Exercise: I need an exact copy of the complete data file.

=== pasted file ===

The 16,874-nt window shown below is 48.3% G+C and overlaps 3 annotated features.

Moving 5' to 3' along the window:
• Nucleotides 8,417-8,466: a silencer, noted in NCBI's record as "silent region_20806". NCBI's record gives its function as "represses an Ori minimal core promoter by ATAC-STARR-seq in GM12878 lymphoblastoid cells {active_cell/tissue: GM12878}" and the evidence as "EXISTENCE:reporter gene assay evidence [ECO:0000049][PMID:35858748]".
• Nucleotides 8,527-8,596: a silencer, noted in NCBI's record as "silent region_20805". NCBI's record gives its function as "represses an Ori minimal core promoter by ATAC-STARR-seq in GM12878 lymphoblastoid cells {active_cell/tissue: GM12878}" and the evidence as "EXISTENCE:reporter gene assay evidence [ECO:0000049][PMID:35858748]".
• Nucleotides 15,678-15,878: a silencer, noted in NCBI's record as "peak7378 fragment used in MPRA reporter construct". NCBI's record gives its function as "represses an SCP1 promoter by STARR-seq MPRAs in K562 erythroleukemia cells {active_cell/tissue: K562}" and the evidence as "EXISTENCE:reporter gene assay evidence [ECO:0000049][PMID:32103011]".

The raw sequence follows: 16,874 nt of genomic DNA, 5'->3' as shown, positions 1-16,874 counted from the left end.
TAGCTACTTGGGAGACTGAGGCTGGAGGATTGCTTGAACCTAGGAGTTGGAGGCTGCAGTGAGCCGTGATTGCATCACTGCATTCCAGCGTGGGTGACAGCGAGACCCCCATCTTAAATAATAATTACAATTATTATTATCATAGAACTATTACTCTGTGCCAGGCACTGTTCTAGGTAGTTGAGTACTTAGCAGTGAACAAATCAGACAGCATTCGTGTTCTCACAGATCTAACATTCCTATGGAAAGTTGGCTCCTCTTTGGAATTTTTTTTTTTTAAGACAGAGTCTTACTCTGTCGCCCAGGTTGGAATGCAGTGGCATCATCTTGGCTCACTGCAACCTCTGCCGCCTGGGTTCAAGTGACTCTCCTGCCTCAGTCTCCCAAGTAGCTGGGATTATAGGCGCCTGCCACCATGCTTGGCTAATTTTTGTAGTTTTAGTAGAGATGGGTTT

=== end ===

The 16,874-nt window shown below is 48.3% G+C and overlaps 3 annotated features.

Moving 5' to 3' along the window:
• Nucleotides 8,417-8,466: a silencer, noted in NCBI's record as "silent region_20806". NCBI's record gives its function as "represses an Ori minimal core promoter by ATAC-STARR-seq in GM12878 lymphoblastoid cells {active_cell/tissue: GM12878}" and the evidence as "EXISTENCE:reporter gene assay evidence [ECO:0000049][PMID:35858748]".
• Nucleotides 8,527-8,596: a silencer, noted in NCBI's record as "silent region_20805". NCBI's record gives its function as "represses an Ori minimal core promoter by ATAC-STARR-seq in GM12878 lymphoblastoid cells {active_cell/tissue: GM12878}" and the evidence as "EXISTENCE:reporter gene assay evidence [ECO:0000049][PMID:35858748]".
• Nucleotides 15,678-15,878: a silencer, noted in NCBI's record as "peak7378 fragment used in MPRA reporter construct". NCBI's record gives its function as "represses an SCP1 promoter by STARR-seq MPRAs in K562 erythroleukemia cells {active_cell/tissue: K562}" and the evidence as "EXISTENCE:reporter gene assay evidence [ECO:0000049][PMID:32103011]".

The raw sequence follows: 16,874 nt of genomic DNA, 5'->3' as shown, positions 1-16,874 counted from the left end.
TAGCTACTTGGGAGACTGAGGCTGGAGGATTGCTTGAACCTAGGAGTTGGAGGCTGCAGTGAGCCGTGATTGCATCACTGCATTCCAGCGTGGGTGACAGCGAGACCCCCATCTTAAATAATAATTACAATTATTATTATCATAGAACTATTACTCTGTGCCAGGCACTGTTCTAGGTAGTTGAGTACTTAGCAGTGAACAAATCAGACAGCATTCGTGTTCTCACAGATCTAACATTCCTATGGAAAGTTGGCTCCTCTTTGGAATTTTTTTTTTTTAAGACAGAGTCTTACTCTGTCGCCCAGGTTGGAATGCAGTGGCATCATCTTGGCTCACTGCAACCTCTGCCGCCTGGGTTCAAGTGACTCTCCTGCCTCAGTCTCCCAAGTAGCTGGGATTATAGGCGCCTGCCACCATGCTTGGCTAATTTTTGTAGTTTTAGTAGAGATGGGTTT